Friday, November 22, 2019

Another sports story: Mary Cain's claims against Alberto Salazar and Nike

Yesterday I wrote about the possibility of supporting a claim related to a fight on the football field.  Today I want to point out another story related to sports.

If you are a track and field fan, you probably have heard about Alberto Salazar.  Once a famous and successful runner, he then became a famous and successful coach. 

Now he is famous for other reasons.  Bad reasons. Over the years, Salazar became known for operating in a gray area, using unconventional methods and pushing the envelope of what might be allowable under the letter of the doping rules.  In 2015 he was accused of using his son as a guinea pig, and was forced to admit he had been testing a testosterone gel on his sons.

Then, earlier this year, after a multi-year US Anti Doping Agency investigation, Salazar was found guilty of doping violations linked to the Nike Oregon Project training camp. In addition it was determined that Salazar ran experiments with supplements and testosterone and possessed and trafficked a banned substance. As a result, he was suspended for four years.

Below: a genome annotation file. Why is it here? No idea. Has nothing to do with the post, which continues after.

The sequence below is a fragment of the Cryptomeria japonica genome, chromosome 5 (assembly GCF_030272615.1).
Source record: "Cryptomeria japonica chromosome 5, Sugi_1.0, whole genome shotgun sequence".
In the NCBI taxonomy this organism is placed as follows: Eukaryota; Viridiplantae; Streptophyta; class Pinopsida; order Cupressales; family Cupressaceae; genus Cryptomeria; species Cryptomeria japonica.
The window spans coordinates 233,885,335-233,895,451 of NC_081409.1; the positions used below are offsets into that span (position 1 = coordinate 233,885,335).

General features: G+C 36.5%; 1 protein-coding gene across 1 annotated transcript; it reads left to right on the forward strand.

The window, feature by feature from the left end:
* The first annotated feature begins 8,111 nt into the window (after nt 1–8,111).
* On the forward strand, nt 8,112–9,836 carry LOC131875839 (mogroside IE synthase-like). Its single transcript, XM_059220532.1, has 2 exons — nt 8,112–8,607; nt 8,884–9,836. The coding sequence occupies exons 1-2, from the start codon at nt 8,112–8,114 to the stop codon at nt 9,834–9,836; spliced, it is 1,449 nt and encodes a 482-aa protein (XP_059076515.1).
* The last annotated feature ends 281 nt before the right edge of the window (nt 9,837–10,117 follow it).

I had heard that bit of news (and the accusation of using his sons as guinea pigs) back when it was announced, but it was not until a week ago that I had heard the allegations by female athletes against Salazar.

I first heard about this controversy when I saw a New York Times video in which Mary Cain discusses her experience as a female athlete in the Nike system.  You can watch the video below.  She is not the first female athlete to make similar claims.   Kara Goucher claimed she was pressured by Salazar to take thyroid medication not prescribed by her doctor to lose weight gained during her pregnancy in 2010.

I am writing about this today because I just read an excellent short comment on the issue linking it to the same question I asked about the football case:  Could an athlete support a claim under these circumstances.  The comment is written by lawyer (and athlete) Eric Turkewitz.  In it, he addresses the difference between assumption of the risk for participating in a sport and what he calls "coaching malpractice."  It is worth reading.  Go here for the full text.

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